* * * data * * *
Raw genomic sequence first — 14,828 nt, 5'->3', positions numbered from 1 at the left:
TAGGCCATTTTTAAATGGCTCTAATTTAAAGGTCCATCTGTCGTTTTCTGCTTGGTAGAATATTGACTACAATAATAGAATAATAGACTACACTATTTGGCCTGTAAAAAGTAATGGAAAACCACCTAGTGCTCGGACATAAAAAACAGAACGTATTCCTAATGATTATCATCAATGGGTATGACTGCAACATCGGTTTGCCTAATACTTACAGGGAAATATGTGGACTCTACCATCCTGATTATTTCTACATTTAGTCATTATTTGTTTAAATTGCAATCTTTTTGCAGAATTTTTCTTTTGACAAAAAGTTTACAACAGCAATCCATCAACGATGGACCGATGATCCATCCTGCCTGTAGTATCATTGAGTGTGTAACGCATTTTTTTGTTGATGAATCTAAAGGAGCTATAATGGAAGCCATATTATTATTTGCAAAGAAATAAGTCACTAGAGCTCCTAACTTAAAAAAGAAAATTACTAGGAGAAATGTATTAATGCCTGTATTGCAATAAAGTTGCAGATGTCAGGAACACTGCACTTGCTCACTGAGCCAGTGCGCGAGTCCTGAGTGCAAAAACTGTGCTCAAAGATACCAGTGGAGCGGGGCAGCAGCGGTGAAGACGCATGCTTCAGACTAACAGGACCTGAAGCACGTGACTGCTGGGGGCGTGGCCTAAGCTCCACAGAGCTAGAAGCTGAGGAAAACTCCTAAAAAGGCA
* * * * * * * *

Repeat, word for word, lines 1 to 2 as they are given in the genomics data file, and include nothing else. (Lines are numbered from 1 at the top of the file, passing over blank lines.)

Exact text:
Raw genomic sequence first — 14,828 nt, 5'->3', positions numbered from 1 at the left:
TAGGCCATTTTTAAATGGCTCTAATTTAAAGGTCCATCTGTCGTTTTCTGCTTGGTAGAATATTGACTACAATAATAGAATAATAGACTACACTATTTGGCCTGTAAAAAGTAATGGAAAACCACCTAGTGCTCGGACATAAAAAACAGAACGTATTCCTAATGATTATCATCAATGGGTATGACTGCAACATCGGTTTGCCTAATACTTACAGGGAAATATGTGGACTCTACCATCCTGATTATTTCTACATTTAGTCATTATTTGTTTAAATTGCAATCTTTTTGCAGAATTTTTCTTTTGACAAAAAGTTTACAACAGCAATCCATCAACGATGGACCGATGATCCATCCTGCCTGTAGTATCATTGAGTGTGTAACGCATTTTTTTGTTGATGAATCTAAAGGAGCTATAATGGAAGCCATATTATTATTTGCAAAGAAATAAGTCACTAGAGCTCCTAACTTAAAAAAGAAAATTACTAGGAGAAATGTATTAATGCCTGTATTGCAATAAAGTTGCAGATGTCAGGAACACTGCACTTGCTCACTGAGCCAGTGCGCGAGTCCTGAGTGCAAAAACTGTGCTCAAAGATACCAGTGGAGCGGGGCAGCAGCGGTGAAGACGCATGCTTCAGACTAACAGGACCTGAAGCACGTGACTGCTGGGGGCGTGGCCTAAGCTCCACAGAGCTAGAAGCTGAGGAAAACTCCTAAAAAGGCA